Bill Proposes Camera Phones Must -Click'

News Analysis: A government bill proposes all camera phones make a sound when a photo is being taken, bringing new meaning to the term "security camera." But what's the real focus of the bill?

Whether you use your cell phone's camera for business or personal use, most people agree it is a useful feature. Camera phones allow you to send updates and status reports on prices or equipment from out in the field within seconds, and many cameras offer high-enough resolution to print out and put on the wall. Perhaps the most annoying thing about camera phones is the phony shutter snap sound, which thankfully can be turned off. But what if Uncle Sam said that sound was mandatory?

Earlier this month, U.S. Rep. Pete King, R-N.Y., introduced a bill in the House of Representatives that would institute a ban on silent mode while taking a picture. The King-sponsored bill, which has been referred to the House's Committee on Energy and Commerce, is called the Camera Phone Predator Alert Act (H.R. 414).
Designed to protect children and adolescents who "have been exploited by photographs taken in dressing rooms and public places with the use of a camera phone," the bill requires any camera phone manufactured in the United States to "sound a tone or other sound audible within a reasonable radius of the phone whenever a photograph is taken."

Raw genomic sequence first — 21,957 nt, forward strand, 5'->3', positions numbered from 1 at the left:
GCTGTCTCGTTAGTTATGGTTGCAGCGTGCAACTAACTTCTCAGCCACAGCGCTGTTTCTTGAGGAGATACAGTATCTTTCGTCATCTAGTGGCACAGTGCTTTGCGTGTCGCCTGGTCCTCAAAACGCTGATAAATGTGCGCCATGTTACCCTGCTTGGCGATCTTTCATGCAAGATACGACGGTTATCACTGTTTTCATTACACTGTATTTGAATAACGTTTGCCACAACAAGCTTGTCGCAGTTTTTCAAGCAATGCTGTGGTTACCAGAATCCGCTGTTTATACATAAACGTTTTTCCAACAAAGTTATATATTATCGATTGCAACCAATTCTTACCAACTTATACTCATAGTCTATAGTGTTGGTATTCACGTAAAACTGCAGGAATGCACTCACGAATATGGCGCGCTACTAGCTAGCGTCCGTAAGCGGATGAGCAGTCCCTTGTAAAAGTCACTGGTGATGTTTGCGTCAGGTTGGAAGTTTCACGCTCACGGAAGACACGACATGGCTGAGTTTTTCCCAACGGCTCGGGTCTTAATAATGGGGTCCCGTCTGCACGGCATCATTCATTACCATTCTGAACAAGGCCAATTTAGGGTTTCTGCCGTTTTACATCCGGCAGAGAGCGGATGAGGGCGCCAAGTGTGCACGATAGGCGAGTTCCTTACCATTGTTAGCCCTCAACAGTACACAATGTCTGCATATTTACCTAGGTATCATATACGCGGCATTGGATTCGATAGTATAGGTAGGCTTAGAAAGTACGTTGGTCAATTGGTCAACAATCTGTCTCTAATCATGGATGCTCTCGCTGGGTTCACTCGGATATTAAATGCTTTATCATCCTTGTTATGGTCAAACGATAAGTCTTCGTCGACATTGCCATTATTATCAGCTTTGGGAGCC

If it passes, any mobile phone or handset manufactured a year after the bill passes would be required to have a clicking sound. Any silencing option would go the way of the dinosaurs: Extinction.
However, the bill currently lacks a co-sponsor.
The bill raises a number of questions and issues in terms of enforcement and general seriousness.
Most people do not pay much attention to the ambient sounds around them, and the general term "tone" does not offer much detail as to volume, intensity or frequency. Are we talking air raid sirens, an even louder, phonier shutter snap or perhaps a digital version of the evergreen (but slightly creepy) request "Say cheese?"
While the issue of child exploitation is no laughing matter, one must pause to consider how valid this issue is at a time when the world economy seems teetering on the brink of collapse.
While the mandatory "audible tone" might prove to be a slight annoyance to those of us who use our camera phones for work or play on a daily basis, it is easy to imagine a large majority of camera phone manufacturers and users would be pleased to see this bill shuttered.